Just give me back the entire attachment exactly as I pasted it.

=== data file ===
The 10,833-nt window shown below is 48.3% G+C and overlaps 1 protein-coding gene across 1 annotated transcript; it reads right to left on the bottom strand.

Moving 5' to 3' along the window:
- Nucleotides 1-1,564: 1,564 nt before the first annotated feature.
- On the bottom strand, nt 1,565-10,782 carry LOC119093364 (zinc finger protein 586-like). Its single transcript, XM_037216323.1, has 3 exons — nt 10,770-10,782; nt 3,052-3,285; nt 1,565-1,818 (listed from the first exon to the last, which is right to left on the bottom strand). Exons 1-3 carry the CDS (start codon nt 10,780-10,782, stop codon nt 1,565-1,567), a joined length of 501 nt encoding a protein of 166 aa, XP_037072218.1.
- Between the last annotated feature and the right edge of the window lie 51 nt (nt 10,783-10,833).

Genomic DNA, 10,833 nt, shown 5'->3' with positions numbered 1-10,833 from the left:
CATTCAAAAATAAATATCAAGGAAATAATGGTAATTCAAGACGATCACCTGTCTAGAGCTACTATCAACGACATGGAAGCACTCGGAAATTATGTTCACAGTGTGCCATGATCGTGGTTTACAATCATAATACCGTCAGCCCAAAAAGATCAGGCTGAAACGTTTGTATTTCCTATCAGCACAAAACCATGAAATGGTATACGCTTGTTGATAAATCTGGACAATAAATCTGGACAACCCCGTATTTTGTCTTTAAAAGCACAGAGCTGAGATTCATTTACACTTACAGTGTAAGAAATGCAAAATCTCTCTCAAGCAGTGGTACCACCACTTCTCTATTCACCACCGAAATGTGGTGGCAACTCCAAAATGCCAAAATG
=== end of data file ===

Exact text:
The 10,833-nt window shown below is 48.3% G+C and overlaps 1 protein-coding gene across 1 annotated transcript; it reads right to left on the bottom strand.

Moving 5' to 3' along the window:
- Nucleotides 1-1,564: 1,564 nt before the first annotated feature.
- On the bottom strand, nt 1,565-10,782 carry LOC119093364 (zinc finger protein 586-like). Its single transcript, XM_037216323.1, has 3 exons — nt 10,770-10,782; nt 3,052-3,285; nt 1,565-1,818 (listed from the first exon to the last, which is right to left on the bottom strand). Exons 1-3 carry the CDS (start codon nt 10,780-10,782, stop codon nt 1,565-1,567), a joined length of 501 nt encoding a protein of 166 aa, XP_037072218.1.
- Between the last annotated feature and the right edge of the window lie 51 nt (nt 10,783-10,833).

Genomic DNA, 10,833 nt, shown 5'->3' with positions numbered 1-10,833 from the left:
CATTCAAAAATAAATATCAAGGAAATAATGGTAATTCAAGACGATCACCTGTCTAGAGCTACTATCAACGACATGGAAGCACTCGGAAATTATGTTCACAGTGTGCCATGATCGTGGTTTACAATCATAATACCGTCAGCCCAAAAAGATCAGGCTGAAACGTTTGTATTTCCTATCAGCACAAAACCATGAAATGGTATACGCTTGTTGATAAATCTGGACAATAAATCTGGACAACCCCGTATTTTGTCTTTAAAAGCACAGAGCTGAGATTCATTTACACTTACAGTGTAAGAAATGCAAAATCTCTCTCAAGCAGTGGTACCACCACTTCTCTATTCACCACCGAAATGTGGTGGCAACTCCAAAATGCCAAAATG